Dunelm CFO stole £ 248,000 from work – and gambled it all
A crooked account manager stole nearly a quarter of a million pounds from the Leicestershire-based furniture company Dunelm and blew the lot on gambling.
Thomas Eaton systematically defrauded his employers for four years to fund his addiction – and also splurged on his house deposit and marriage savings on lost bets.
He finally hit ârock bottomâ when he finally lost the family’s weekly shopping money by betting and admitted it at work.
The 34-year-old, from North View Close, in the Asfordby Valley near Melton, has now admitted to fraudulently obtaining Â£ 248,354 from Dunelm between January 2015 and January 2019 at Leicester Crown Court.
Tony Stanford, attorney, said Eaton had worked for Dunelm since 2010 and was promoted from purchasing general ledger clerk to supervisor in 2014.
He was in charge of a three-person team – dealing with the company’s bills, expenses and credit card processing, but lost his job when he finally confessed.
Dunelm also incurred Â£ 100,000 in additional costs to investigate the fraud.
Two gambling companies voluntarily refunded Â£ 55,424 of the money to Dunelm and a further Â£ 36,000 was “in the works”, although other betting companies refused to reimburse anything.
Recorder Adrian Reynolds said Eaton embezzled a “massive” amount of money into his own bank account.
He added: “This touches on an important public question regarding the role of business in encouraging people to play.
âI happen to have seen the Panorama TV show, mentioned in several of your references, about how someone addicted to gambling is harassed and tricked into continuing their addiction in a pretty disgusting way.
âAs outraged as I am by it, with the vast majority of people in this country, this matter is about what you did – not what they did.
âWhat got you across in the end was when you spent the last chunk of your family’s weekly food bill trying to fund your addiction.
“It is to your credit that you have brought this to light yourself and the efforts you have made to overcome your addiction.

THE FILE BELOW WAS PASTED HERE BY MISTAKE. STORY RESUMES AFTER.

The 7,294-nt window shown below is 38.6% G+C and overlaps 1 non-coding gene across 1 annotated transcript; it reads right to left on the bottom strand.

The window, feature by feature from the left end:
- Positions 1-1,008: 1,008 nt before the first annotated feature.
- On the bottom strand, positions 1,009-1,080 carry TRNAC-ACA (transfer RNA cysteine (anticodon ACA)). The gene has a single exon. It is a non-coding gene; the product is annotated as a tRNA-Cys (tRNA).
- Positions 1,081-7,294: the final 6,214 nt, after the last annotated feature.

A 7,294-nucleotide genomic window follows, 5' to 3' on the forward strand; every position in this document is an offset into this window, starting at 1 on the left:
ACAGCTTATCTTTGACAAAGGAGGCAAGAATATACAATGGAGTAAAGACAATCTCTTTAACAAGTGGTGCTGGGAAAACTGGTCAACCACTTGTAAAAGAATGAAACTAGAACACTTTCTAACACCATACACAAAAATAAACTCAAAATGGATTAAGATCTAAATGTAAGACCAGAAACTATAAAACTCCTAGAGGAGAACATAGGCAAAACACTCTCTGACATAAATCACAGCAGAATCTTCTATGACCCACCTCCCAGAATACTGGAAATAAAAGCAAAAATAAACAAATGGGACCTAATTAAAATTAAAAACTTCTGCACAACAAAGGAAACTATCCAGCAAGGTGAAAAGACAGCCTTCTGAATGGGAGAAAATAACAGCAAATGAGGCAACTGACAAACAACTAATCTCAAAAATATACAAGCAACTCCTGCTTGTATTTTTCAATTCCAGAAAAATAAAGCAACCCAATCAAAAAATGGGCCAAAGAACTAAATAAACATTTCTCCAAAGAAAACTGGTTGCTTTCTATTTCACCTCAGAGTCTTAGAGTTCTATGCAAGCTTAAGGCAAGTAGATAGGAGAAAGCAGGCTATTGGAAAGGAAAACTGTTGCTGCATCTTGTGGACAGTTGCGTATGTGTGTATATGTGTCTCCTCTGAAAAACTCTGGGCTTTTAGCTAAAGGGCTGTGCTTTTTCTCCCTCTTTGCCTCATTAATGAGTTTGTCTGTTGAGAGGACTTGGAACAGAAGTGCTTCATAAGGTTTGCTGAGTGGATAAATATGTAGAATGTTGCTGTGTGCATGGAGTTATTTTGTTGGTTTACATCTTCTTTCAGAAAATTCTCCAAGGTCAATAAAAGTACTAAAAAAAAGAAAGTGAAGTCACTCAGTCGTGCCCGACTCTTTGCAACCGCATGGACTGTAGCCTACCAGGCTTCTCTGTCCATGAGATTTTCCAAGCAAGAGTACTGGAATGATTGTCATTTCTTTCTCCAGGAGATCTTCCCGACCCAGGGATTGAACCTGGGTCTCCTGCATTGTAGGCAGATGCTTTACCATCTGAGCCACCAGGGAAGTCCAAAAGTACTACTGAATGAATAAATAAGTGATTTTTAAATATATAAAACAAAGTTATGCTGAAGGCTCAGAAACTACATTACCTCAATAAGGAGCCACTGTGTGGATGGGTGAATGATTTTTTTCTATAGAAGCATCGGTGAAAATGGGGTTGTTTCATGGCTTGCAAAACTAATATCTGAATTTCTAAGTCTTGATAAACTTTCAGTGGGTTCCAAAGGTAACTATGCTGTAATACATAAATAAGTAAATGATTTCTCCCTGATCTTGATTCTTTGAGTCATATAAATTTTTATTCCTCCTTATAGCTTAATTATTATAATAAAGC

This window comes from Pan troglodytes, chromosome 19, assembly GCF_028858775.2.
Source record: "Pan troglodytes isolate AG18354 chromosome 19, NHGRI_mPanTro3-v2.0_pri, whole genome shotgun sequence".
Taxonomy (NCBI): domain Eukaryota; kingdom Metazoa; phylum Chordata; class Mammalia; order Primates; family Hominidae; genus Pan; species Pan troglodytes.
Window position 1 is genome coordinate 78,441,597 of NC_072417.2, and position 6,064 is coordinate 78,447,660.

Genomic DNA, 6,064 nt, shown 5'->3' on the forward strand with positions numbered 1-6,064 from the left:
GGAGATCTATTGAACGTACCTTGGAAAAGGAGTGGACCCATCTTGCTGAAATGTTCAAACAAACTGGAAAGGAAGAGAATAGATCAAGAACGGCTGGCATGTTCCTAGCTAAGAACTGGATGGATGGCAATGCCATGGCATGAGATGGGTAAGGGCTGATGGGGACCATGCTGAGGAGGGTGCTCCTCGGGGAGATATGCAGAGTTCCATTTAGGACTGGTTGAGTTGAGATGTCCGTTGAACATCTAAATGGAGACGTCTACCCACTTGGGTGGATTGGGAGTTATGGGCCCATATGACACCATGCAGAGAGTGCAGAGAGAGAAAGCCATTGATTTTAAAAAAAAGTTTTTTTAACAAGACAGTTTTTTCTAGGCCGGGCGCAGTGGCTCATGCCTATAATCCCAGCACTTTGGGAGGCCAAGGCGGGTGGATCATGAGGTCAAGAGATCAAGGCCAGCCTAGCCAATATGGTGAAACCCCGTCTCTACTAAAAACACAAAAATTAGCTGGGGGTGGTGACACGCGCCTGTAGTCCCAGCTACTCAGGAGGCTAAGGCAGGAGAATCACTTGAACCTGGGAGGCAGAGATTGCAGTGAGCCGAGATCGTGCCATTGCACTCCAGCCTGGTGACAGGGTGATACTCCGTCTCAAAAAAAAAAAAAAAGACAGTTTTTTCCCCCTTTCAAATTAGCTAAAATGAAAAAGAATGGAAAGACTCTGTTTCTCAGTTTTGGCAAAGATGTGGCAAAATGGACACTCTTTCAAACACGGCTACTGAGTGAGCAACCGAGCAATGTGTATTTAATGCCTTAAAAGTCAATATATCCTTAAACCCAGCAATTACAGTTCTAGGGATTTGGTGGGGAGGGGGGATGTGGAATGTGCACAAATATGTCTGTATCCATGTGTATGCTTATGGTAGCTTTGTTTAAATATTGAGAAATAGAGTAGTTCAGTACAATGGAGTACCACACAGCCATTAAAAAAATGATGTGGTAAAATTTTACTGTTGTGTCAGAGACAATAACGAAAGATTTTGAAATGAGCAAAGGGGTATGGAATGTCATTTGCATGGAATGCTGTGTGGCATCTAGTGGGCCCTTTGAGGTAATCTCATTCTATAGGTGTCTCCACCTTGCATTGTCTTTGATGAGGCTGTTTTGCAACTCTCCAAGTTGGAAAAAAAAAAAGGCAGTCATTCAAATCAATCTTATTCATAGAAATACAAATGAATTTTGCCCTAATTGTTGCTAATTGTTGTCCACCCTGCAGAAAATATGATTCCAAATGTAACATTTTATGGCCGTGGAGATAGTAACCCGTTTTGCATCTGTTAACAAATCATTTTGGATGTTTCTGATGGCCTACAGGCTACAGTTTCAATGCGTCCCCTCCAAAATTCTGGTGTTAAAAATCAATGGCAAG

“The cure was in your hands all this time, unfortunately we had to wait four years for you to see the light and do the decent thing.”
“There is still a price to pay because all the decent people in this country who have problems … they do not resort to offense, especially on this scale.
“I accept that your remorse is sincere.”
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Nichola Cafferkey, attenuating, said the accused’s many supporting references included MP Carolyn Harris, from the all-party parliamentary group dealing with gambling damage, Eaton’s current employer, friends, his wife and businessmen.
She said: âThe money was not used for shopping trips or luxury vacations.
âGambling has been likened to an illness.
âHe was completely shocked to realize that it involved almost Â£ 250,000.
âHe lost the accounting career he was developing, he almost lost his family and his life was in tatters.
“Your Honor saw a candid letter from the accused explaining how gambling took his life and got out of hand.”
The court heard from Eaton, who had no previous convictions, was successfully undergoing therapy and has since married his partner, who supports him.
He also helped other gambling addicts, made videos on YouTube, and formed a group to support other families facing a similar situation.
In an earlier hearing, Eaton admitted abusing his position to fraudulently obtain Â£ 116,641 as well as Â£ 1,118.
He pleaded guilty to dishonestly obtaining three business credit cards for himself and admitted using them to earn Â£ 18,336.
The defendant further admitted false bookkeeping, falsifying an account book and submitting 20 cash expense claims which he knew to be false or misleading, amounting to Â£ 112,323.
He was jailed for 27 months.